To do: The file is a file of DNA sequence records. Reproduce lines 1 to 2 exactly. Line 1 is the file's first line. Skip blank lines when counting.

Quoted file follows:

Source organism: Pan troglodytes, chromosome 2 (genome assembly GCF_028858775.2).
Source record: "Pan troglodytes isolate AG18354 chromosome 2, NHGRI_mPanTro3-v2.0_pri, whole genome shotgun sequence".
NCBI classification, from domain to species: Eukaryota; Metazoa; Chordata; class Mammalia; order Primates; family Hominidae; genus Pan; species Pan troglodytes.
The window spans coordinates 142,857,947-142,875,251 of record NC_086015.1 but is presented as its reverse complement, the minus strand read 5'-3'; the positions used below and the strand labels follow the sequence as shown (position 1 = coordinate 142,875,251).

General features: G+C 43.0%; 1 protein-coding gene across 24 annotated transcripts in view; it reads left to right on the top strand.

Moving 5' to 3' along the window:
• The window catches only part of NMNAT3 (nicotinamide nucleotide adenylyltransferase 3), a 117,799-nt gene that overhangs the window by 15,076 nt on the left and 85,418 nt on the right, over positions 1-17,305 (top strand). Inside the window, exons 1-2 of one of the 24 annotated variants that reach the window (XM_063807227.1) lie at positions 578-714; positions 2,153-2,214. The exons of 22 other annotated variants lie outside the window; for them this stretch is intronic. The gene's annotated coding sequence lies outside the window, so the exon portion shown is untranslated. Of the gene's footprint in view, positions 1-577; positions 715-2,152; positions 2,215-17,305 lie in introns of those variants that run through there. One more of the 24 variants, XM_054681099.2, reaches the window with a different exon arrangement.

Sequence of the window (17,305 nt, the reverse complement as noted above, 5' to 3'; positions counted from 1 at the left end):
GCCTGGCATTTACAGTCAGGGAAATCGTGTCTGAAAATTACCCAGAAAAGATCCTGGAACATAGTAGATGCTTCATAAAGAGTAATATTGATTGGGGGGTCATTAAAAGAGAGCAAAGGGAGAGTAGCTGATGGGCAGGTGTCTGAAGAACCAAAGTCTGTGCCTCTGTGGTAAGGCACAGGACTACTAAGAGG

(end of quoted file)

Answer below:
Source organism: Pan troglodytes, chromosome 2 (genome assembly GCF_028858775.2).
Source record: "Pan troglodytes isolate AG18354 chromosome 2, NHGRI_mPanTro3-v2.0_pri, whole genome shotgun sequence".